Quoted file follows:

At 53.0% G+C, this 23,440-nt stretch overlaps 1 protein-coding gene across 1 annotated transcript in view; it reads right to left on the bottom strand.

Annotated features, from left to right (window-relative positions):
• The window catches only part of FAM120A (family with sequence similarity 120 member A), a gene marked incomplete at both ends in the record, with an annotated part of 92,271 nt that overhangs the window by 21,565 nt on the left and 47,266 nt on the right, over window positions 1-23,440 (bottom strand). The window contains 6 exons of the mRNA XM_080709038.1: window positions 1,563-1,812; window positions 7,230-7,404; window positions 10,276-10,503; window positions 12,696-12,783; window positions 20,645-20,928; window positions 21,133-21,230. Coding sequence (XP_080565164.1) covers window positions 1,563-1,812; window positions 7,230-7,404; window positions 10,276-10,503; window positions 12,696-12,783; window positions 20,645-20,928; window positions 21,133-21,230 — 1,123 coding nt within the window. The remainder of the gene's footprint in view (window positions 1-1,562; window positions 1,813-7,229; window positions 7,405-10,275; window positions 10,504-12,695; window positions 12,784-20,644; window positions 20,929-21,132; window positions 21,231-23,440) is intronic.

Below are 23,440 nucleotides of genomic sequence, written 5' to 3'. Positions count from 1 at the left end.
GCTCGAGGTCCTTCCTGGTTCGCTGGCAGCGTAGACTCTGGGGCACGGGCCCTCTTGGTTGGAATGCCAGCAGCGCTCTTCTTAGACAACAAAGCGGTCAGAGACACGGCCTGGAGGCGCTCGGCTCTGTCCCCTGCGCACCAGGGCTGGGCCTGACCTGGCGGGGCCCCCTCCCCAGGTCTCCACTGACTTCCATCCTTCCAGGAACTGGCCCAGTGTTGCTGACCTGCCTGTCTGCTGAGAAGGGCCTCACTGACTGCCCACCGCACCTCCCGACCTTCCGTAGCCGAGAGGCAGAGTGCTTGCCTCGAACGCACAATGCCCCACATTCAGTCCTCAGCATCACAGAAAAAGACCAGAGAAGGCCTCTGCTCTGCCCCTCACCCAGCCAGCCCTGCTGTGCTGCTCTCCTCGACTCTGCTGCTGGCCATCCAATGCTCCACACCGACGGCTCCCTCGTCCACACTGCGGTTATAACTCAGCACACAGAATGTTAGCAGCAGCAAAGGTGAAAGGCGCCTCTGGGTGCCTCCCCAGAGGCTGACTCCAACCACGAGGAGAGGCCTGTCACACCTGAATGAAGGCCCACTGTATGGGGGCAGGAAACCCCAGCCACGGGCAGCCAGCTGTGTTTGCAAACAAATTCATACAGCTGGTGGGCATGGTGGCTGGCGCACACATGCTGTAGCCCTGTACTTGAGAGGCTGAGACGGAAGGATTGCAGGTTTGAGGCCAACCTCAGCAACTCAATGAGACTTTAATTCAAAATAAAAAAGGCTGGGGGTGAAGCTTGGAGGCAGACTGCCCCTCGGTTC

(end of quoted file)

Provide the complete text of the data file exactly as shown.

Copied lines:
At 53.0% G+C, this 23,440-nt stretch overlaps 1 protein-coding gene across 1 annotated transcript in view; it reads right to left on the bottom strand.

Annotated features, from left to right (window-relative positions):
• The window catches only part of FAM120A (family with sequence similarity 120 member A), a gene marked incomplete at both ends in the record, with an annotated part of 92,271 nt that overhangs the window by 21,565 nt on the left and 47,266 nt on the right, over window positions 1-23,440 (bottom strand). The window contains 6 exons of the mRNA XM_080709038.1: window positions 1,563-1,812; window positions 7,230-7,404; window positions 10,276-10,503; window positions 12,696-12,783; window positions 20,645-20,928; window positions 21,133-21,230. Coding sequence (XP_080565164.1) covers window positions 1,563-1,812; window positions 7,230-7,404; window positions 10,276-10,503; window positions 12,696-12,783; window positions 20,645-20,928; window positions 21,133-21,230 — 1,123 coding nt within the window. The remainder of the gene's footprint in view (window positions 1-1,562; window positions 1,813-7,229; window positions 7,405-10,275; window positions 10,504-12,695; window positions 12,784-20,644; window positions 20,929-21,132; window positions 21,231-23,440) is intronic.

Below are 23,440 nucleotides of genomic sequence, written 5' to 3'. Positions count from 1 at the left end.
GCTCGAGGTCCTTCCTGGTTCGCTGGCAGCGTAGACTCTGGGGCACGGGCCCTCTTGGTTGGAATGCCAGCAGCGCTCTTCTTAGACAACAAAGCGGTCAGAGACACGGCCTGGAGGCGCTCGGCTCTGTCCCCTGCGCACCAGGGCTGGGCCTGACCTGGCGGGGCCCCCTCCCCAGGTCTCCACTGACTTCCATCCTTCCAGGAACTGGCCCAGTGTTGCTGACCTGCCTGTCTGCTGAGAAGGGCCTCACTGACTGCCCACCGCACCTCCCGACCTTCCGTAGCCGAGAGGCAGAGTGCTTGCCTCGAACGCACAATGCCCCACATTCAGTCCTCAGCATCACAGAAAAAGACCAGAGAAGGCCTCTGCTCTGCCCCTCACCCAGCCAGCCCTGCTGTGCTGCTCTCCTCGACTCTGCTGCTGGCCATCCAATGCTCCACACCGACGGCTCCCTCGTCCACACTGCGGTTATAACTCAGCACACAGAATGTTAGCAGCAGCAAAGGTGAAAGGCGCCTCTGGGTGCCTCCCCAGAGGCTGACTCCAACCACGAGGAGAGGCCTGTCACACCTGAATGAAGGCCCACTGTATGGGGGCAGGAAACCCCAGCCACGGGCAGCCAGCTGTGTTTGCAAACAAATTCATACAGCTGGTGGGCATGGTGGCTGGCGCACACATGCTGTAGCCCTGTACTTGAGAGGCTGAGACGGAAGGATTGCAGGTTTGAGGCCAACCTCAGCAACTCAATGAGACTTTAATTCAAAATAAAAAAGGCTGGGGGTGAAGCTTGGAGGCAGACTGCCCCTCGGTTC